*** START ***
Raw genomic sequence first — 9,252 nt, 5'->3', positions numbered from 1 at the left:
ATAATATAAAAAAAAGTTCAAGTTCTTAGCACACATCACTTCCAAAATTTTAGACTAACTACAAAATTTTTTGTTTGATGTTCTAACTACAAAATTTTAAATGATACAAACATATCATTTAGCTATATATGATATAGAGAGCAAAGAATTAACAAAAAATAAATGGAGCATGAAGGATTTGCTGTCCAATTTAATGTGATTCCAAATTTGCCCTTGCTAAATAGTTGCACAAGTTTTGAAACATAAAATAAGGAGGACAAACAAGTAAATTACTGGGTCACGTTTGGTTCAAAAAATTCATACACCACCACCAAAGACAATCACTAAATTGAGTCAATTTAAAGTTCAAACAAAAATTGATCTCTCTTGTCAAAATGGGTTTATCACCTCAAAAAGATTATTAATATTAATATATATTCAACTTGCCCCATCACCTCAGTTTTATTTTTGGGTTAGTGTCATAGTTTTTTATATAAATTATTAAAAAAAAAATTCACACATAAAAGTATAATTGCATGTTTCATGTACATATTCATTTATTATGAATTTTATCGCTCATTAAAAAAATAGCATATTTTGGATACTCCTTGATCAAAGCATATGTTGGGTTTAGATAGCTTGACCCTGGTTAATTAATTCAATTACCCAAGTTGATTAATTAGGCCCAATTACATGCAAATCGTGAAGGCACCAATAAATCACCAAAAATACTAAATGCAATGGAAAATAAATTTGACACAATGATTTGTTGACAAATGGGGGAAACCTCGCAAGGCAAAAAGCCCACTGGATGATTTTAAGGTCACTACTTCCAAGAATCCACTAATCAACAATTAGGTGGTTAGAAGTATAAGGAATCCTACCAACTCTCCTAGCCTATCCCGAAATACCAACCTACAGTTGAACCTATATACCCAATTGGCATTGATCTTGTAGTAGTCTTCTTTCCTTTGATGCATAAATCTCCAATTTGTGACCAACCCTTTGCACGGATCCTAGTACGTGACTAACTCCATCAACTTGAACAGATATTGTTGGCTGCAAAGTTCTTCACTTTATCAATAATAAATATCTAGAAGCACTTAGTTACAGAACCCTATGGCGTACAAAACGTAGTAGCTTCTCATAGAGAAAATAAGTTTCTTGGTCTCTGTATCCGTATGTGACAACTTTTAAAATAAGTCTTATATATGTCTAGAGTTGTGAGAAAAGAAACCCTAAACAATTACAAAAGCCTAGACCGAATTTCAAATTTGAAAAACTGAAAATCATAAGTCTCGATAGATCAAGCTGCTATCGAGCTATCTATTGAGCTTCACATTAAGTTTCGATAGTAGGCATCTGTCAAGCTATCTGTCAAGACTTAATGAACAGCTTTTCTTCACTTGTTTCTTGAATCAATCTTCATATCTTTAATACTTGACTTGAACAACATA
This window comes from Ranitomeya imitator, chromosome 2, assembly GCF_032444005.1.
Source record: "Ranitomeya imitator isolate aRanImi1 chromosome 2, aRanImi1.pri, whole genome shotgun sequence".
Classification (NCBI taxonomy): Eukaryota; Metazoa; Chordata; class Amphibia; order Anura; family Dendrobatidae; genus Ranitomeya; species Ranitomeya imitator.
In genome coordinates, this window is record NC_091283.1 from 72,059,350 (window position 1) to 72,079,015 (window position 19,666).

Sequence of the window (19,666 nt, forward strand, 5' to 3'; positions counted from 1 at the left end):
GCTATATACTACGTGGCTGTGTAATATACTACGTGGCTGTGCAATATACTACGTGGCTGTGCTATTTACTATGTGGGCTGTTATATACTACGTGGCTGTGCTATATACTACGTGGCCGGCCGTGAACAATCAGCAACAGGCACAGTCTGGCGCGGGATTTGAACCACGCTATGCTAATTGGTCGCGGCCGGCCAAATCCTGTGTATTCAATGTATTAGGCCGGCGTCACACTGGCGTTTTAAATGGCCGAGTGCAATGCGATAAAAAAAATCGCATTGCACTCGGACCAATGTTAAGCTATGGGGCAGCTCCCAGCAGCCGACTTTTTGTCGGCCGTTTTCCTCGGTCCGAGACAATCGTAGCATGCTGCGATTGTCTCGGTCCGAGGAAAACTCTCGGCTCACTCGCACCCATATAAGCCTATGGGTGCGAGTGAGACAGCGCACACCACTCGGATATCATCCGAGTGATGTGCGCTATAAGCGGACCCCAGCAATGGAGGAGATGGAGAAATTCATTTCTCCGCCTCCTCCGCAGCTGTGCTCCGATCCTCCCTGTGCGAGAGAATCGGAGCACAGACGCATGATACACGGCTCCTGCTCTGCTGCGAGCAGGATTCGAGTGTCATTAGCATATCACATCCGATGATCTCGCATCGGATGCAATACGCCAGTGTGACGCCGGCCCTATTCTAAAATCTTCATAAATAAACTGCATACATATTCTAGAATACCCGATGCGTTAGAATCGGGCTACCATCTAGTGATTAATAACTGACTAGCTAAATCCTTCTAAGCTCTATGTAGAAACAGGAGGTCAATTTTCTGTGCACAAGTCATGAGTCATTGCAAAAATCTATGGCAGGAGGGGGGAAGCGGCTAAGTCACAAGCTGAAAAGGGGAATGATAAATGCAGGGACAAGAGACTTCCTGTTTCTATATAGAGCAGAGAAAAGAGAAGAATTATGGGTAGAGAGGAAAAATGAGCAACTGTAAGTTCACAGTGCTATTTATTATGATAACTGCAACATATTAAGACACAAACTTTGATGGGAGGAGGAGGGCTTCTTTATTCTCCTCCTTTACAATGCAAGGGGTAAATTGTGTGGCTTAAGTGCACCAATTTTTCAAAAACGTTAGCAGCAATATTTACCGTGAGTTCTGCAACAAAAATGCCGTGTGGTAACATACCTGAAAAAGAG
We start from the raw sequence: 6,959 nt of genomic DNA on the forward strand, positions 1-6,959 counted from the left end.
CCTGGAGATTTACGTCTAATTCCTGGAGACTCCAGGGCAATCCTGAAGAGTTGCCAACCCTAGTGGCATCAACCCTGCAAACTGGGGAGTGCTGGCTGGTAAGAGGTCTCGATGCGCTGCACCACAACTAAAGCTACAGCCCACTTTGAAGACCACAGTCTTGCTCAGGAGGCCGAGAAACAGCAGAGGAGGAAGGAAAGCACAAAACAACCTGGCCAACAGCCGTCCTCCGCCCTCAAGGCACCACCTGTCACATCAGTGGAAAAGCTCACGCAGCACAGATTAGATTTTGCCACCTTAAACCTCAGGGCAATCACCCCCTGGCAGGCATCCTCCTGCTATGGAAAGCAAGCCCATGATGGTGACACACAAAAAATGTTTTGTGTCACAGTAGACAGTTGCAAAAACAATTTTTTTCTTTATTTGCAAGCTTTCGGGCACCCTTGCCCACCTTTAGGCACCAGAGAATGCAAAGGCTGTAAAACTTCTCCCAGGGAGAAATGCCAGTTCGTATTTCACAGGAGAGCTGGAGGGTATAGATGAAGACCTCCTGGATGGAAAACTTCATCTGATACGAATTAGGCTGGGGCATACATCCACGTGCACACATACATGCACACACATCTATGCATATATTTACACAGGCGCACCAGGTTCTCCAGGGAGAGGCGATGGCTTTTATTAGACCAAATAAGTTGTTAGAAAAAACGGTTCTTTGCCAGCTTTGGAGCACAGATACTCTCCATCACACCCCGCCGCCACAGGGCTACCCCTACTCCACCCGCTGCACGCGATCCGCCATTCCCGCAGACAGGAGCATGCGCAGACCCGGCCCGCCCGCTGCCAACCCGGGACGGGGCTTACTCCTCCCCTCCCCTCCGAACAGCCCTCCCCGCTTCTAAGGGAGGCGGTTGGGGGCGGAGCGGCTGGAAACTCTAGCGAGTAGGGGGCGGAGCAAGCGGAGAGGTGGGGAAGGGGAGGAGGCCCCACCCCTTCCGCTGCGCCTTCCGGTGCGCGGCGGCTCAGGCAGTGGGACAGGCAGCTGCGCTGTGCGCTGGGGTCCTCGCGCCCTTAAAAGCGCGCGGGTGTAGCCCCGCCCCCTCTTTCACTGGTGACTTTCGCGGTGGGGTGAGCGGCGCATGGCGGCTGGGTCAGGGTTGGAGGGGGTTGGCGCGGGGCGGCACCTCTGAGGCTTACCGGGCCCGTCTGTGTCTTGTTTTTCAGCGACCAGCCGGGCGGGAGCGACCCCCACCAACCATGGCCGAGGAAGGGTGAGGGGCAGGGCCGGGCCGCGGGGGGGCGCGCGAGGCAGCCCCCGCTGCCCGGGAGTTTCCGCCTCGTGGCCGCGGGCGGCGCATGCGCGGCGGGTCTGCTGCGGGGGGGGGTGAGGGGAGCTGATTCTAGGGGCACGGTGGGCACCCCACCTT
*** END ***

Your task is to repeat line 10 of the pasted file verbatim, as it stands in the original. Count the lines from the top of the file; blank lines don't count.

CCTGGAGATTTACGTCTAATTCCTGGAGACTCCAGGGCAATCCTGAAGAGTTGCCAACCCTAGTGGCATCAACCCTGCAAACTGGGGAGTGCTGGCTGGTAAGAGGTCTCGATGCGCTGCACCACAACTAAAGCTACAGCCCACTTTGAAGACCACAGTCTTGCTCAGGAGGCCGAGAAACAGCAGAGGAGGAAGGAAAGCACAAAACAACCTGGCCAACAGCCGTCCTCCGCCCTCAAGGCACCACCTGTCACATCAGTGGAAAAGCTCACGCAGCACAGATTAGATTTTGCCACCTTAAACCTCAGGGCAATCACCCCCTGGCAGGCATCCTCCTGCTATGGAAAGCAAGCCCATGATGGTGACACACAAAAAATGTTTTGTGTCACAGTAGACAGTTGCAAAAACAATTTTTTTCTTTATTTGCAAGCTTTCGGGCACCCTTGCCCACCTTTAGGCACCAGAGAATGCAAAGGCTGTAAAACTTCTCCCAGGGAGAAATGCCAGTTCGTATTTCACAGGAGAGCTGGAGGGTATAGATGAAGACCTCCTGGATGGAAAACTTCATCTGATACGAATTAGGCTGGGGCATACATCCACGTGCACACATACATGCACACACATCTATGCATATATTTACACAGGCGCACCAGGTTCTCCAGGGAGAGGCGATGGCTTTTATTAGACCAAATAAGTTGTTAGAAAAAACGGTTCTTTGCCAGCTTTGGAGCACAGATACTCTCCATCACACCCCGCCGCCACAGGGCTACCCCTACTCCACCCGCTGCACGCGATCCGCCATTCCCGCAGACAGGAGCATGCGCAGACCCGGCCCGCCCGCTGCCAACCCGGGACGGGGCTTACTCCTCCCCTCCCCTCCGAACAGCCCTCCCCGCTTCTAAGGGAGGCGGTTGGGGGCGGAGCGGCTGGAAACTCTAGCGAGTAGGGGGCGGAGCAAGCGGAGAGGTGGGGAAGGGGAGGAGGCCCCACCCCTTCCGCTGCGCCTTCCGGTGCGCGGCGGCTCAGGCAGTGGGACAGGCAGCTGCGCTGTGCGCTGGGGTCCTCGCGCCCTTAAAAGCGCGCGGGTGTAGCCCCGCCCCCTCTTTCACTGGTGACTTTCGCGGTGGGGTGAGCGGCGCATGGCGGCTGGGTCAGGGTTGGAGGGGGTTGGCGCGGGGCGGCACCTCTGAGGCTTACCGGGCCCGTCTGTGTCTTGTTTTTCAGCGACCAGCCGGGCGGGAGCGACCCCCACCAACCATGGCCGAGGAAGGGTGAGGGGCAGGGCCGGGCCGCGGGGGGGCGCGCGAGGCAGCCCCCGCTGCCCGGGAGTTTCCGCCTCGTGGCCGCGGGCGGCGCATGCGCGGCGGGTCTGCTGCGGGGGGGGGTGAGGGGAGCTGATTCTAGGGGCACGGTGGGCACCCCACCTT